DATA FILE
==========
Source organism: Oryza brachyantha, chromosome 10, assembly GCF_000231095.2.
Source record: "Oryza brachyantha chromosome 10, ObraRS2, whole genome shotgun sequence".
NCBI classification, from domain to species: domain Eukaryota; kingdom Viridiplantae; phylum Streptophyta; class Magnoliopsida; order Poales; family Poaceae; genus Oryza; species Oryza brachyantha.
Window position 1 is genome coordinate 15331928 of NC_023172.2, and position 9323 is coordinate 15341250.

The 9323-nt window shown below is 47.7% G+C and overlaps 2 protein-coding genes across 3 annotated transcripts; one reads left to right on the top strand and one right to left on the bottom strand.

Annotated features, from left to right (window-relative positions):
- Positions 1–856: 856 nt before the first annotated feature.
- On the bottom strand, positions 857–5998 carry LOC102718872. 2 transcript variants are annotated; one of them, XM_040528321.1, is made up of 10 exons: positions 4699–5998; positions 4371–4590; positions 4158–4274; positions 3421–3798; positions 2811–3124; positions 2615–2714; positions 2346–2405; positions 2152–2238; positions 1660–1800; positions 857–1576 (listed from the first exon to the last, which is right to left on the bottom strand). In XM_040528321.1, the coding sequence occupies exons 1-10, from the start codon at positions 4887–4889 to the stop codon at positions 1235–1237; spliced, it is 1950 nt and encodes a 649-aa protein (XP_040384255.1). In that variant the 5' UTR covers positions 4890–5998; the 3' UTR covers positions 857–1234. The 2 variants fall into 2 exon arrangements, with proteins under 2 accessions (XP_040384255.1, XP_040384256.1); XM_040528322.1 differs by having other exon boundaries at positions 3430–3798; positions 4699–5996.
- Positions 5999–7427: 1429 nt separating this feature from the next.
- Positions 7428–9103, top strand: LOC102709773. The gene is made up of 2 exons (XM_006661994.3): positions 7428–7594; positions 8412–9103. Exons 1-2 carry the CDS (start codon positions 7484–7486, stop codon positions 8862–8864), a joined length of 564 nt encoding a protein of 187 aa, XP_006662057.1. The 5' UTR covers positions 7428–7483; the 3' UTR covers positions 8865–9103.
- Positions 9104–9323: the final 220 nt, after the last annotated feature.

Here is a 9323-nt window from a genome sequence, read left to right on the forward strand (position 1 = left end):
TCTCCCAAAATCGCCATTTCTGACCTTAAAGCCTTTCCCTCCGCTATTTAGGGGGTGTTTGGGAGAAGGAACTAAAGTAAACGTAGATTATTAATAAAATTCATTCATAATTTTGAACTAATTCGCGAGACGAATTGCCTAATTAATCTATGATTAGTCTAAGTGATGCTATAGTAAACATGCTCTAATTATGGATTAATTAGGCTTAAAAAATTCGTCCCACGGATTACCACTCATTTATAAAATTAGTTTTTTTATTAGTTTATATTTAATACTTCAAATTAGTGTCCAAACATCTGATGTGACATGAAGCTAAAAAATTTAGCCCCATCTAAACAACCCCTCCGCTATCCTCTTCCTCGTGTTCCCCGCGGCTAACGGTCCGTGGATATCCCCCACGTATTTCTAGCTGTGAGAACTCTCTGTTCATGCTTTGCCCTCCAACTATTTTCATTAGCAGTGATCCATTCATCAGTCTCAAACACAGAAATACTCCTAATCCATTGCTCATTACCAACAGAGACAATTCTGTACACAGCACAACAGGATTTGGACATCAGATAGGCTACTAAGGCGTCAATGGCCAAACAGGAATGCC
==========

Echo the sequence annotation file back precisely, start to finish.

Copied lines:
Source organism: Oryza brachyantha, chromosome 10, assembly GCF_000231095.2.
Source record: "Oryza brachyantha chromosome 10, ObraRS2, whole genome shotgun sequence".
NCBI classification, from domain to species: domain Eukaryota; kingdom Viridiplantae; phylum Streptophyta; class Magnoliopsida; order Poales; family Poaceae; genus Oryza; species Oryza brachyantha.
Window position 1 is genome coordinate 15331928 of NC_023172.2, and position 9323 is coordinate 15341250.

The 9323-nt window shown below is 47.7% G+C and overlaps 2 protein-coding genes across 3 annotated transcripts; one reads left to right on the top strand and one right to left on the bottom strand.

Annotated features, from left to right (window-relative positions):
- Positions 1–856: 856 nt before the first annotated feature.
- On the bottom strand, positions 857–5998 carry LOC102718872. 2 transcript variants are annotated; one of them, XM_040528321.1, is made up of 10 exons: positions 4699–5998; positions 4371–4590; positions 4158–4274; positions 3421–3798; positions 2811–3124; positions 2615–2714; positions 2346–2405; positions 2152–2238; positions 1660–1800; positions 857–1576 (listed from the first exon to the last, which is right to left on the bottom strand). In XM_040528321.1, the coding sequence occupies exons 1-10, from the start codon at positions 4887–4889 to the stop codon at positions 1235–1237; spliced, it is 1950 nt and encodes a 649-aa protein (XP_040384255.1). In that variant the 5' UTR covers positions 4890–5998; the 3' UTR covers positions 857–1234. The 2 variants fall into 2 exon arrangements, with proteins under 2 accessions (XP_040384255.1, XP_040384256.1); XM_040528322.1 differs by having other exon boundaries at positions 3430–3798; positions 4699–5996.
- Positions 5999–7427: 1429 nt separating this feature from the next.
- Positions 7428–9103, top strand: LOC102709773. The gene is made up of 2 exons (XM_006661994.3): positions 7428–7594; positions 8412–9103. Exons 1-2 carry the CDS (start codon positions 7484–7486, stop codon positions 8862–8864), a joined length of 564 nt encoding a protein of 187 aa, XP_006662057.1. The 5' UTR covers positions 7428–7483; the 3' UTR covers positions 8865–9103.
- Positions 9104–9323: the final 220 nt, after the last annotated feature.

Here is a 9323-nt window from a genome sequence, read left to right on the forward strand (position 1 = left end):
TCTCCCAAAATCGCCATTTCTGACCTTAAAGCCTTTCCCTCCGCTATTTAGGGGGTGTTTGGGAGAAGGAACTAAAGTAAACGTAGATTATTAATAAAATTCATTCATAATTTTGAACTAATTCGCGAGACGAATTGCCTAATTAATCTATGATTAGTCTAAGTGATGCTATAGTAAACATGCTCTAATTATGGATTAATTAGGCTTAAAAAATTCGTCCCACGGATTACCACTCATTTATAAAATTAGTTTTTTTATTAGTTTATATTTAATACTTCAAATTAGTGTCCAAACATCTGATGTGACATGAAGCTAAAAAATTTAGCCCCATCTAAACAACCCCTCCGCTATCCTCTTCCTCGTGTTCCCCGCGGCTAACGGTCCGTGGATATCCCCCACGTATTTCTAGCTGTGAGAACTCTCTGTTCATGCTTTGCCCTCCAACTATTTTCATTAGCAGTGATCCATTCATCAGTCTCAAACACAGAAATACTCCTAATCCATTGCTCATTACCAACAGAGACAATTCTGTACACAGCACAACAGGATTTGGACATCAGATAGGCTACTAAGGCGTCAATGGCCAAACAGGAATGCC